Addiction, also known as substance use disorder (SUD), is listed in the Diagnostic and Statistical Manual of Mental Disorders, Fifth Edition (DSM-5) as a chronic, relapsing brain disorder. The American Psychiatric Association (APA) defines addiction as a complex condition, “a brain disease manifested by compulsive substance use despite harmful consequences.” When an individual is diagnosed with substance use disorder and another co-occurring mental health illness it is referred to as a dual diagnosis. The National Institutes of Health (NIH) assert that nearly half of the people “who have a mental [health] disorder will also have a substance use disorder at some point in their lives and vice versa.” Addiction is most associated with the following mental disorders:
- Depression: As explained by the World Health Organization (WHO), depression is “characterized by persistent sadness and a lack of interest or pleasure in previously rewarding or enjoyable activities,” resulting in significant impairment in one’s daily life. The Journal of Clinical Psychiatry asserts that more than one-third of Americans who struggle with substance abuse also suffer from depression. Depression is also three times more likely to develop in people with substance use disorder, than the general population.
- Anxiety disorders: The DSM-5 lists five different types of anxiety disorders which include: generalized anxiety disorder (GAD), obsessive-compulsive disorder (OCD), panic disorder, post-traumatic stress disorder (PTSD) and social anxiety disorder (also known as social phobia). According to the American Psychiatric Association, close to thirty percent of adults in the US struggle with an anxiety disorder at some point in their lives.
- Eating disorders: In a very broad sense, eating disorders are characterized by severe disturbances in people’s eating behaviors and related thoughts and emotions. The three main types eating disorders include anorexia nervosa, bulimia nervosa, and binge eating disorder (BED). Studies show that 50 percent of people with eating disorders also abuse drugs or alcohol. Those afflicted are five times more likely to abuse substances than the general population. Individuals who abuse drugs and/ or alcohol, similarly, are up to 11 times more likely to have eating disorders.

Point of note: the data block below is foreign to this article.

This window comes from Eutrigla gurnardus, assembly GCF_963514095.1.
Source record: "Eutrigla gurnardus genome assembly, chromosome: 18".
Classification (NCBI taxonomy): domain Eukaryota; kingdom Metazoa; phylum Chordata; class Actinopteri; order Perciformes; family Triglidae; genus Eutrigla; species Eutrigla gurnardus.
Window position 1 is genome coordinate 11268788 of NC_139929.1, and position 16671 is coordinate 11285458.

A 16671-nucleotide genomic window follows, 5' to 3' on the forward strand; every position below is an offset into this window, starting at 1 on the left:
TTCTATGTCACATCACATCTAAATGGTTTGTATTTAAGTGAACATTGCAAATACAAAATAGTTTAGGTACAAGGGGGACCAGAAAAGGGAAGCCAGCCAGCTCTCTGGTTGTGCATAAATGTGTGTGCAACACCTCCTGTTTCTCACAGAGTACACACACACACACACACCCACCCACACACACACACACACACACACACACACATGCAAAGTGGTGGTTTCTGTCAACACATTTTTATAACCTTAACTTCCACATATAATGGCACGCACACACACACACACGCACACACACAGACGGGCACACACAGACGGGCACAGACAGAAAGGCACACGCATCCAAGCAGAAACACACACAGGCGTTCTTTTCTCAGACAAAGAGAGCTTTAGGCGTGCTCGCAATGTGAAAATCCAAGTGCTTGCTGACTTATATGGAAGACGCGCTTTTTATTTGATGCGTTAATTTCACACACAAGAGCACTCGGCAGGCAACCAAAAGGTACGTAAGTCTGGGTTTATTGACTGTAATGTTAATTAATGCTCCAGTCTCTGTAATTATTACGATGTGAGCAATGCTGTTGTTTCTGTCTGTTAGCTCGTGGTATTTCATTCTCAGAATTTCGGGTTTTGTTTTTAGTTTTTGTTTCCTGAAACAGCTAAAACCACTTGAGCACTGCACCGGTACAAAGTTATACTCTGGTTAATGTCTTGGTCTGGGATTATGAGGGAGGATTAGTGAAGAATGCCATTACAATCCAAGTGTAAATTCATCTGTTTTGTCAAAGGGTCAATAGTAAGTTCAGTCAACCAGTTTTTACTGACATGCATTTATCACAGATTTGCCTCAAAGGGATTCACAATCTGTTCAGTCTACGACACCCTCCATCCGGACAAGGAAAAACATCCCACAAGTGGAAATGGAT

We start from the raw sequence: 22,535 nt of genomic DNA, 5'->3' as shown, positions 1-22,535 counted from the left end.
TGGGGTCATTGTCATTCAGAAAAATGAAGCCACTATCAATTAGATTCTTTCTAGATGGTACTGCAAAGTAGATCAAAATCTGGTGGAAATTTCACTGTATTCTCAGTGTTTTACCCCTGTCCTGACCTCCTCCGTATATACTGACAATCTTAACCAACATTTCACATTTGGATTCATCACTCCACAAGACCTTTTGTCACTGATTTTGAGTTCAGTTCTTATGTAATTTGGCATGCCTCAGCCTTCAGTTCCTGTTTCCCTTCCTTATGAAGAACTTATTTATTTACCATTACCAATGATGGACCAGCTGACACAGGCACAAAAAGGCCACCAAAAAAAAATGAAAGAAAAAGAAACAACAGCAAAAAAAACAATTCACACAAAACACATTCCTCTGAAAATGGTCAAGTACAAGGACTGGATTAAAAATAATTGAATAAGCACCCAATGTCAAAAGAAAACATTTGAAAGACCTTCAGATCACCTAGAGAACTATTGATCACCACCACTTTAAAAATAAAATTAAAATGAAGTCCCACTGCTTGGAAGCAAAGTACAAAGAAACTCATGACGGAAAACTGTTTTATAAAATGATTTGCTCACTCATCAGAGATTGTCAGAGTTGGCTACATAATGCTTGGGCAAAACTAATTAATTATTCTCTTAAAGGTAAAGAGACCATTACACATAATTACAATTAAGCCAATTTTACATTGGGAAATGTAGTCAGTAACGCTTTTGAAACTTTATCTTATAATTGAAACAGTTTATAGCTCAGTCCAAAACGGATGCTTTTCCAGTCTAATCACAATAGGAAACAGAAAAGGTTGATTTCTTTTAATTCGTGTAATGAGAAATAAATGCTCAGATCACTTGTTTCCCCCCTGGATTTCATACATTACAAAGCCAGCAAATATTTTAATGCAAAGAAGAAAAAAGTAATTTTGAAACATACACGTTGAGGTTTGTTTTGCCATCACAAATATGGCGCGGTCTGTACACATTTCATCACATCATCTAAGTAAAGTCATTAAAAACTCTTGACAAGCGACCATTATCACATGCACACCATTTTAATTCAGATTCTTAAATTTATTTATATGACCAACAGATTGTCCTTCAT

- Personality disorders: as defined by the APA, personality disorders are “long-term patterns of behavior and inner experiences that differs significantly from what is expected.” The DSM-5 list ten standalone personality disorders and based on similar characteristics, each personality disorder is grouped into one of three categories (cluster A, cluster B, and cluster C). Research has found that between 65 to 90 percent of patients being treated for substance abuse have at least one co-occurring personality disorder.
For Information and Support
If you are concerned for yourself or a loved one regarding substance abuse and/ or addiction, we recommend reaching out for help as soon as possible. If left untreated, substance abuse can result in long lasting and potentially life-threatening consequences. Keep in mind: you are not alone! There is an entire network of professionals that are available to help and support you and your loved one throughout the recovery process. The earlier you seek support, the sooner your loved one can return to a happy, healthy, and fulfilling life.
Please do not hesitate to reach out with any questions regarding our specific program at Haven House Addiction Treatment and/ or general substance abuse and/ or addiction treatment related information. Our highly trained staff is readily available to discuss how we might best be able to help you and your loved one. We can be reached by phone at 424-258-6792. You are also welcomed to contact anytime us via email at firstname.lastname@example.org.